11. But such an understanding of these paraphrases is completely insupportable. In his 1580 autobiography (§ 8 ad fin.), Buchanan writes that Scotis a tyrannide Guisiana liberatis eo reversus nomen ecclesiae Scotorum dedit [“When the Scots were freed from the tyranny of the Guises of France, he returned thither, and entered himself into the Church of Scotland.”] In other words, he only converted to Protestantism after returning to Scotland in 1561/62. But a decade earlier, at the time he was imprisoned for heresy, he was still a loyal Catholic, as McFarlane acknowledged (pp. 178f.) Modern scholars are agreed that the only reason for Buchanan’s collision with the Portuguese Inquisition was the personal malice of Diogo de Gouvéa, NOTE 6 so this shabby episode can in no way be interpreted as a sign of any substantial doctrinal deviationism. Then too, there is the matter of the canonry or benefice of Muneville-sur-Mar in the bishopric of Coutances, conferred on Buchanan in 1557. Although earlier biographers (such as McFarlane, pp. 177f., and D. M. Abbott in his Oxford Dictionary of National Biography article on Buchanan) regarded this as a favor conferred on him by the Brissac family, who controlled the benefice, and argued that this did not necessarily imply that Buchanan had taken holy orders, Elizabeth Bonner has recently shown that he indeed was ordained as a Catholic priest. NOTE 7 She adds that upon his return to Scotland, which occurred no later than January 1562, Mary Queen of Scots granted him the abbey of Crossraguel together with its annual pension. Moreover, in 1567 the Antwerp Plantin edition of the paraphrases was prefaced by a summa privilegiorum granted by the local representative of Philip II, dated March 8, which would scarcely have been conceded had the authorities detected any whiff of heresy in them. Either word of Buchanan’s conversion had not reached the ears of these authorities, or it was deemed sufficient that after his conversion he continued to be a loyal subject of his Catholic sovereign (the tumultuous events that provoked his estrangement from her occurred later in the same year). A final point is that, according to Buchanan’s dedicatory epigram, the Catholic Queen Mary had read his paraphrases and signified her approval prior to their publication.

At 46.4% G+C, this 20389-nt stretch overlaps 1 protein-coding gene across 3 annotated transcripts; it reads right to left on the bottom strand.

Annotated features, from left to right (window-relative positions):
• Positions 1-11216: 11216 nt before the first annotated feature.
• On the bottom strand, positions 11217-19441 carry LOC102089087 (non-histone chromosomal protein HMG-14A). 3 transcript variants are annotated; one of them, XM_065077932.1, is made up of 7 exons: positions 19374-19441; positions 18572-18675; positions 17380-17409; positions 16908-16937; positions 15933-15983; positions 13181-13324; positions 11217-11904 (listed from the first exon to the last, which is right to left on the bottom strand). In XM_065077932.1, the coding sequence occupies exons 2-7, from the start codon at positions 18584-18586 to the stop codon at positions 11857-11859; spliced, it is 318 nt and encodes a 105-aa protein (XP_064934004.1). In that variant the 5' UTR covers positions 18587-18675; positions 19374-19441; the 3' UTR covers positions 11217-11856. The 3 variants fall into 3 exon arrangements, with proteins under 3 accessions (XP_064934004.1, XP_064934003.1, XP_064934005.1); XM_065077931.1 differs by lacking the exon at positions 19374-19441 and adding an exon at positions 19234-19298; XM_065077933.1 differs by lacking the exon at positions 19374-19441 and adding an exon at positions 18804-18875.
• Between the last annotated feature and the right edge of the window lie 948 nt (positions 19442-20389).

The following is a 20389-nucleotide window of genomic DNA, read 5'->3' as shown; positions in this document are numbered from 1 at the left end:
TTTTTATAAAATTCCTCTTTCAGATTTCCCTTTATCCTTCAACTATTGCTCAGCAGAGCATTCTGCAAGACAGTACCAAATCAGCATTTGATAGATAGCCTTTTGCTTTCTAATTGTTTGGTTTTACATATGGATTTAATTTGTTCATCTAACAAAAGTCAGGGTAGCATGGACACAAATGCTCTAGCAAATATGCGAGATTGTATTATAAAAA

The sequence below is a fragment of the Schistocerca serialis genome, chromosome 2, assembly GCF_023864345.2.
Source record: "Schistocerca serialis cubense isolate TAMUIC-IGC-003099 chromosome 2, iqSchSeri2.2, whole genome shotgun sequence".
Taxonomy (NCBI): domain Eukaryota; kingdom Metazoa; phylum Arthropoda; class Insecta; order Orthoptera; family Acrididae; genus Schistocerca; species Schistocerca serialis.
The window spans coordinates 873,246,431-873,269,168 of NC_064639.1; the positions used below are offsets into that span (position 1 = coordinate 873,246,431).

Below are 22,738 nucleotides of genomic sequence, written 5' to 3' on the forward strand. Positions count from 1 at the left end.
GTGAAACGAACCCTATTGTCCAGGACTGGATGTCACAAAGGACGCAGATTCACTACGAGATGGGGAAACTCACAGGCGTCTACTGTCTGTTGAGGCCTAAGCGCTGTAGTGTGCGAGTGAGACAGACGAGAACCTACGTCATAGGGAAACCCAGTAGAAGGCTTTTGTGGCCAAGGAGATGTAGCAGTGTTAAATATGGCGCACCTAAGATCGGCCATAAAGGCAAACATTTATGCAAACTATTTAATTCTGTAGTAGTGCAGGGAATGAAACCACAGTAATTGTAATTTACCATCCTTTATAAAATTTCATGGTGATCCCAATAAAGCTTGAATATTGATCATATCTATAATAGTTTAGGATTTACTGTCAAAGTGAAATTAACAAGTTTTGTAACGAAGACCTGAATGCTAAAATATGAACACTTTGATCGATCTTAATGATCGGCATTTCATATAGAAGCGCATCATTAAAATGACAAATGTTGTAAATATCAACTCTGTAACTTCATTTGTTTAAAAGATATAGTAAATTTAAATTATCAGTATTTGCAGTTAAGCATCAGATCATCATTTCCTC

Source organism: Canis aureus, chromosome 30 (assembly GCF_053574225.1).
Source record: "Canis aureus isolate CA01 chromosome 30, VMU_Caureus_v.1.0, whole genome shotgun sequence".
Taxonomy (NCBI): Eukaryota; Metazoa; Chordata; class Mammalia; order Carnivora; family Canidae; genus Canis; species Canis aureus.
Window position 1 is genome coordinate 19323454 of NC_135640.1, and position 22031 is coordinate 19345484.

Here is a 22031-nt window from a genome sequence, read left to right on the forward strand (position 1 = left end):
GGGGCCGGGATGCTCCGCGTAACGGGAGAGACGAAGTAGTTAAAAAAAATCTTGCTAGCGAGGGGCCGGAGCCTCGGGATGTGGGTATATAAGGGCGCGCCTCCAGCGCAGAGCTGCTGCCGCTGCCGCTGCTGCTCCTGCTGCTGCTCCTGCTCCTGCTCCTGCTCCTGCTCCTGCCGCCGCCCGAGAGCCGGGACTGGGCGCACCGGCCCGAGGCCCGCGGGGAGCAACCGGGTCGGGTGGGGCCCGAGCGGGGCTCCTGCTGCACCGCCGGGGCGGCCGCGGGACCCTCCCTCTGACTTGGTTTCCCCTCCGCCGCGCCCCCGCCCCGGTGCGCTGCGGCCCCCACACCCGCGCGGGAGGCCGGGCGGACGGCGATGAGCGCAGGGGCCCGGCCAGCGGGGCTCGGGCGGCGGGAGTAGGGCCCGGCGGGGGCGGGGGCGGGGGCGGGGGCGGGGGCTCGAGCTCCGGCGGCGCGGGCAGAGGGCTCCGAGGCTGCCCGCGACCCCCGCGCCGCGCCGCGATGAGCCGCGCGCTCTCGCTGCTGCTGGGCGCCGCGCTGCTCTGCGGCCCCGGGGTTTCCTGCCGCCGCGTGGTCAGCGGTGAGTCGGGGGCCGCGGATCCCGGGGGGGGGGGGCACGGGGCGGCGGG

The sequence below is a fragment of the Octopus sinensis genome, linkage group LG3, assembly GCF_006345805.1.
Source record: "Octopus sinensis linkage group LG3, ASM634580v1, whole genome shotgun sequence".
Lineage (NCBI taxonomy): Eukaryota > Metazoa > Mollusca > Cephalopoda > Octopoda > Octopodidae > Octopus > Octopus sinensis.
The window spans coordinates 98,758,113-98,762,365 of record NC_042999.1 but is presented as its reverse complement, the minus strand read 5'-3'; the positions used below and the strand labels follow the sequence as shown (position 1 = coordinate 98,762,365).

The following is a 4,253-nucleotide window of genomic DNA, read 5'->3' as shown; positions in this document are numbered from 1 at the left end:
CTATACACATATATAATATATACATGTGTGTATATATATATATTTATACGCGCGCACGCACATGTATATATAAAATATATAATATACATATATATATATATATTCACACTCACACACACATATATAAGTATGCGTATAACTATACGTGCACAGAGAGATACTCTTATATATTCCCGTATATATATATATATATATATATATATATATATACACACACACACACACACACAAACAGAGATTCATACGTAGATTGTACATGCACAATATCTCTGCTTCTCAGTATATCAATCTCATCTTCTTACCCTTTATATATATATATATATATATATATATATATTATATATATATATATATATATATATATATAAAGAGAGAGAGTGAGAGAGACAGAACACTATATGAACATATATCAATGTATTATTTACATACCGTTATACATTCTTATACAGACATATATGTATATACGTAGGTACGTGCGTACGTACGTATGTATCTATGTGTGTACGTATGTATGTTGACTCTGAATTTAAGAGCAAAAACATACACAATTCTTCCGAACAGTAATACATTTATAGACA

12. This is all well and good, the reader may think, but it is notorious that throughout the remainder of his life Buchanan continued to introduce changes into the text of these paraphrases. Even if in their original form they had no Protestant bias, may not one have been added after his conversion? The present edition is based on the text printed at London in 1580, and we shall see that it is of a distinctly Protestant provenance. To counter this possible objection, in the textual notes accompanying the present edition, this 1580 text is collated against the earliest printed edition I could easily obtain, the second one, produced by Henri and Robert Estienne at Paris in 1566. The two editions present plenty of divergent readings, but, with one conceivable exception, I believe the reader will agree that the differences are of an exclusively artistic nature, consisting of places where Buchanan has improved on what he originally wrote. NOTE 9 And the one possible exception to this generalization has to do with politics rather than religion. In the 1566 version, the conclusion of Psalm XLV reads: